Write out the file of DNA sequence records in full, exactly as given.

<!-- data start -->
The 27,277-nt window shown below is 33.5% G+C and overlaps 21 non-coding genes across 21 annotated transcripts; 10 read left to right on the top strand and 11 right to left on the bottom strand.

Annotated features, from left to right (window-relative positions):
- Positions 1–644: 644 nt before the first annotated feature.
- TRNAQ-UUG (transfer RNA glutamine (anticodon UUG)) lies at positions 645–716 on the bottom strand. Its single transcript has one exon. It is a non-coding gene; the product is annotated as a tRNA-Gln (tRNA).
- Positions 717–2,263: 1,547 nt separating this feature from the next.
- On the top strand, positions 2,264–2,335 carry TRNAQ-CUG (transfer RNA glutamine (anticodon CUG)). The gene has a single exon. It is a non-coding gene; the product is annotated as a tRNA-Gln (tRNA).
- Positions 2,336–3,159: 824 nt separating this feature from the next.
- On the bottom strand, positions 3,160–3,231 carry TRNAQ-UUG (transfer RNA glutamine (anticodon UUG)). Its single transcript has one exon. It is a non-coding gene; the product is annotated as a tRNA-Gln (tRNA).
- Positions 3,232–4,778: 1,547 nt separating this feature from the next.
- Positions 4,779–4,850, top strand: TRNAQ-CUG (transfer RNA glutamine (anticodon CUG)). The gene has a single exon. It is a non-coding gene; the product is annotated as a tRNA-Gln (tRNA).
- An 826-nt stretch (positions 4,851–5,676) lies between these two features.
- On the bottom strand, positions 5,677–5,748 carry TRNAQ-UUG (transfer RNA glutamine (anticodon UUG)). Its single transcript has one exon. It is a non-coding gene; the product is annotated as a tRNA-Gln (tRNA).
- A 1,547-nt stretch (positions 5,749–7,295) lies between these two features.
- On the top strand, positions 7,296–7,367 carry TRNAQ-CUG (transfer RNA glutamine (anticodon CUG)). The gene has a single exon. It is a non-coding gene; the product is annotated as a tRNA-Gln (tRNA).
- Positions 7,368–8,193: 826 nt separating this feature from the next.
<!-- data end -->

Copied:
The 27,277-nt window shown below is 33.5% G+C and overlaps 21 non-coding genes across 21 annotated transcripts; 10 read left to right on the top strand and 11 right to left on the bottom strand.

Annotated features, from left to right (window-relative positions):
- Positions 1–644: 644 nt before the first annotated feature.
- TRNAQ-UUG (transfer RNA glutamine (anticodon UUG)) lies at positions 645–716 on the bottom strand. Its single transcript has one exon. It is a non-coding gene; the product is annotated as a tRNA-Gln (tRNA).
- Positions 717–2,263: 1,547 nt separating this feature from the next.
- On the top strand, positions 2,264–2,335 carry TRNAQ-CUG (transfer RNA glutamine (anticodon CUG)). The gene has a single exon. It is a non-coding gene; the product is annotated as a tRNA-Gln (tRNA).
- Positions 2,336–3,159: 824 nt separating this feature from the next.
- On the bottom strand, positions 3,160–3,231 carry TRNAQ-UUG (transfer RNA glutamine (anticodon UUG)). Its single transcript has one exon. It is a non-coding gene; the product is annotated as a tRNA-Gln (tRNA).
- Positions 3,232–4,778: 1,547 nt separating this feature from the next.
- Positions 4,779–4,850, top strand: TRNAQ-CUG (transfer RNA glutamine (anticodon CUG)). The gene has a single exon. It is a non-coding gene; the product is annotated as a tRNA-Gln (tRNA).
- An 826-nt stretch (positions 4,851–5,676) lies between these two features.
- On the bottom strand, positions 5,677–5,748 carry TRNAQ-UUG (transfer RNA glutamine (anticodon UUG)). Its single transcript has one exon. It is a non-coding gene; the product is annotated as a tRNA-Gln (tRNA).
- A 1,547-nt stretch (positions 5,749–7,295) lies between these two features.
- On the top strand, positions 7,296–7,367 carry TRNAQ-CUG (transfer RNA glutamine (anticodon CUG)). The gene has a single exon. It is a non-coding gene; the product is annotated as a tRNA-Gln (tRNA).
- Positions 7,368–8,193: 826 nt separating this feature from the next.